It was about 10:30 Wednesday evening when 35-year-old Craig Fowler heard some aggressive barking in the back yard of his San Rafael Hills home. He was used to noisy dogs in the neighborhood, but something about this particular racket struck him as odd. He ran outside and saw a large, white dog and a small, cat-sized coyote, facing off in his pool.
The dog “was in the water basically circling the baby coyote,” Fowler says. “They were both nipping at each other.”
The pool is under construction, so it had only two or three feet of water in it, Fowler says, but that was enough to force the coyote into an exhausting cycle of submersion. “Every time the coyote would come up for air, [the dog] would just kind of nip at it.”
This wasn't Fowler's first glimpse of the coyote. Fowler had developed an affinity for the animal over the prior week and a half as the pup made itself at home under a shady bougainvillea tree on his property. Fowler had even given him a name: Howler.
Fowler desperately tried to distract the dog from the flailing coyote. When that didn’t work, he attempted to shoo the dog away with a broom, but the broomstick wasn’t long enough to reach it. Finally, he got his hands on a pool skimmer and managed to push the dog away from the coyote. But it was too late.
“By that time the coyote had gone under and didn’t come back,” Fowler says.
For days, Fowler had tried to help the coyote. He first noticed it when it showed up with another coyote that appeared to be its sibling. After the other coyote disappeared, Howler continued to make appearances in Fowler’s back yard each day. Fowler began leaving water out for it.
“He’d come and go and kind of do his own thing, but he was pretty consistent,” Fowler says. “You see this animal and you feel somewhat responsible for it.”
Summer is prime time for pup sightings, as coyotes typically give birth in the spring, says Duane Tom, director of animal care at the California Wildlife Center. Most newborn coyotes stay with their mother for eight to 12 months. Tom reviewed a photo of Howler and confirmed it was in fact a pup (they typically have softer, more orange-hued fur). He says the coyote most likely got separated from its family, couldn’t find its way back and took shelter in Fowler’s yard.
Migrating from the hills into residential neighborhoods, coyotes are regularly spotted in broad daylight across the city. Last year, KCET mapped coyote sightings based on calls to L.A. Animal Services, and the data showed that in 2013 there were five times as many calls as there were in 2010 (although numbers have decreased slightly since 2013).
Tom says the surge in coyotes in the city had a lot to do with the drought. As resources dry up in coyotes' normal habitats, they’re forced to head to urban terrain to forage for food and water. Most aren’t a danger to humans, he says. “Very rarely would they ever attack a person. They would take somebody’s cat or small dog if it’s off leash and running around. They just see it as another [type of] prey, as they’d see a rabbit or a rat or something like that.”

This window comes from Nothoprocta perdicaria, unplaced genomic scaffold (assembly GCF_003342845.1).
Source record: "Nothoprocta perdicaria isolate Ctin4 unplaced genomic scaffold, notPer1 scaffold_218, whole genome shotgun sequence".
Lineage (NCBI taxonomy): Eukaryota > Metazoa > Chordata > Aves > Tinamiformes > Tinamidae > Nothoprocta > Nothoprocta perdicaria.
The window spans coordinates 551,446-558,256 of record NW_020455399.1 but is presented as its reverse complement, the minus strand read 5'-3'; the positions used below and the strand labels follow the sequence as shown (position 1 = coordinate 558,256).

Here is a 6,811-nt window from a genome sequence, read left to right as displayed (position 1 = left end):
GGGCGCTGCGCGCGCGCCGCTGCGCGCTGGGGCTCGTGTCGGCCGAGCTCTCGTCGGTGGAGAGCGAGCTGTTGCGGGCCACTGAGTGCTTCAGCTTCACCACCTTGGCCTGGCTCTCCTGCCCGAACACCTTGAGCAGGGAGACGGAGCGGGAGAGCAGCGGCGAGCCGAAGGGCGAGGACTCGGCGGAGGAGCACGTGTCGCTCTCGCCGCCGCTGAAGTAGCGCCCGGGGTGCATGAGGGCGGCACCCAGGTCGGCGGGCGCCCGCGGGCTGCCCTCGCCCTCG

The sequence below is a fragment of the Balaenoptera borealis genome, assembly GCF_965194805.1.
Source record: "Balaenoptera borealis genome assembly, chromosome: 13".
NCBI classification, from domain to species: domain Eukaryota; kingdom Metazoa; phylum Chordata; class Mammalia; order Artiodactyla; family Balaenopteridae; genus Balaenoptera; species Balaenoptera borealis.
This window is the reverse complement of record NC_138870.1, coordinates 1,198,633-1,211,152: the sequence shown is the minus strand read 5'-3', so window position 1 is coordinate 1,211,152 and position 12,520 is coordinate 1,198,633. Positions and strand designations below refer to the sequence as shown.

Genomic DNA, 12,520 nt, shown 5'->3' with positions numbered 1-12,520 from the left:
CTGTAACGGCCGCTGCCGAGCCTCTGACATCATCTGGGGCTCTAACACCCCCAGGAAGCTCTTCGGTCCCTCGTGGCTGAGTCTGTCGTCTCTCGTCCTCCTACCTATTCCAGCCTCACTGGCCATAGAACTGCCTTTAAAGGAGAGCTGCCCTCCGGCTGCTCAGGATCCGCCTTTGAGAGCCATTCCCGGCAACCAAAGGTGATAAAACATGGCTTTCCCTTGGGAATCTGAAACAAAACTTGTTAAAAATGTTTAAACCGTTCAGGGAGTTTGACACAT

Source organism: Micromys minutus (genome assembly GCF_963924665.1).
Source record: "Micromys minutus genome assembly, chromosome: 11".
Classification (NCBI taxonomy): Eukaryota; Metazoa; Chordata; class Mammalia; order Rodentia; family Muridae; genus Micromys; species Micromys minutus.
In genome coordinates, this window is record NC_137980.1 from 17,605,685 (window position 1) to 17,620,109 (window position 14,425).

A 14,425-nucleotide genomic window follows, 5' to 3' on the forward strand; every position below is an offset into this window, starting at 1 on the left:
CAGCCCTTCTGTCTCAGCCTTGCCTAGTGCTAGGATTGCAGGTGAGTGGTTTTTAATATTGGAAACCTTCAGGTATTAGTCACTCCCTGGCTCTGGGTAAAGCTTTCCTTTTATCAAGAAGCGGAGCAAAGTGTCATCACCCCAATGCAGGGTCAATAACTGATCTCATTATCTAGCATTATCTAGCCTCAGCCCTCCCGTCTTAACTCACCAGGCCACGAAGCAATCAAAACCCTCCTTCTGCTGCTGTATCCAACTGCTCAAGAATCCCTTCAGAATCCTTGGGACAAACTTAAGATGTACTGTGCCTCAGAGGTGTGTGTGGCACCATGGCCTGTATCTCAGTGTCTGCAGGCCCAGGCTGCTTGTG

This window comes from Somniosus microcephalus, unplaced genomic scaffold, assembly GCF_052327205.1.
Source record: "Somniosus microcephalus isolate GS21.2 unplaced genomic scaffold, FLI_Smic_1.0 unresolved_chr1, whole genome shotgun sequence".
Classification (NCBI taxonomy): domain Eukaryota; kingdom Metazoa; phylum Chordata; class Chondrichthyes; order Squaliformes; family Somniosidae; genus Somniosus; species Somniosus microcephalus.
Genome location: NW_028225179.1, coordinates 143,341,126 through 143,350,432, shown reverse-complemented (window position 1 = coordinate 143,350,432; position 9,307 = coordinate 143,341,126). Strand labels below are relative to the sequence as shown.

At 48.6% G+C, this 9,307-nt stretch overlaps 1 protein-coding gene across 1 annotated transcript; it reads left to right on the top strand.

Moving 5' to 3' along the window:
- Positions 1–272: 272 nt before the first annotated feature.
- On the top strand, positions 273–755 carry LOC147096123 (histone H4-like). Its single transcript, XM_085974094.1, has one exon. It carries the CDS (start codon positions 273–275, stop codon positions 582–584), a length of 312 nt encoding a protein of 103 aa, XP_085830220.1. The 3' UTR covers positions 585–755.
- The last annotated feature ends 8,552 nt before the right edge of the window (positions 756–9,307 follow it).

Yet the number of coyote attacks on people in L.A. County has increased over the last few years as well, from just two in 2011 to 16 in 2016, a Los Angeles Times editorial points out. As a result, some cities have launched educational campaigns to teach residents how to safeguard pets from a coyote attack. Others have taken more aggressive measures. After a coyote mauled a dog in Glendora earlier this year, the city introduced a “trap-and-kill” initiative; a month later, the city of Arcadia followed suit.
Fowler had a different plan. He began posting Facebook videos of the pup, captioning them with phrases like “Morning with my bud” and posing questions to his social media sphere on what to do with Howler (named after Fowler’s graphic design studio). As he got a closer look at the coyote, Fowler realized he appeared to have mange and set out to find a rescue organization that could help him.
This is where things got complicated.
Up until 1994, Los Angeles Animal Services would trap and euthanize wayward coyotes, but it has since stopped the practice and now maintains a hands-off approach toward wildlife in general. According to a policy outlined on its website, Animal Services uses “neighborhood education and individual homeowner attention” to address wildlife issues and has no “laws, policies or mandates requiring the department to remove native wildlife.”
While Animal Services doesn’t typically respond to coyote sightings, the agency will send an officer if there are unusual circumstances, such as an injured or orphaned coyote, according to Mark Salazar, director of field operations.
“If the animal can be rehabbed, we will pick it up and transport it to a location that can care for the animal,” he says via email. “Sadly, if the animal is severely injured, it may be euthanized by firearm in the field by the responding officer.”
There are many animal rescue organizations in and around L.A., but many won’t pick up coyotes unless they’re seriously sick. Fowler called the ASPCA about the pup, and someone was dispatched to his house, but upon his arrival the coyote fled, and the wrangler left soon after.
“I felt very responsible for it in the sense that I didn’t want to hand it over to someone who was just going to euthanize it or harm it,” Fowler says.
He says he and his girlfriend wish something could have been done to help relocate the coyote — which would have saved its life. Fowler's final Facebook post about the ordeal stated: “What a shit end to such a sweet little coyote.”
“After the whole thing happened, we were just sitting in the house completely shell-shocked,” Fowler says. “Having it end that way is pretty traumatic.”
Advertising disclosure: We may receive compensation for some of the links in our stories. Thank you for supporting LA Weekly and our advertisers.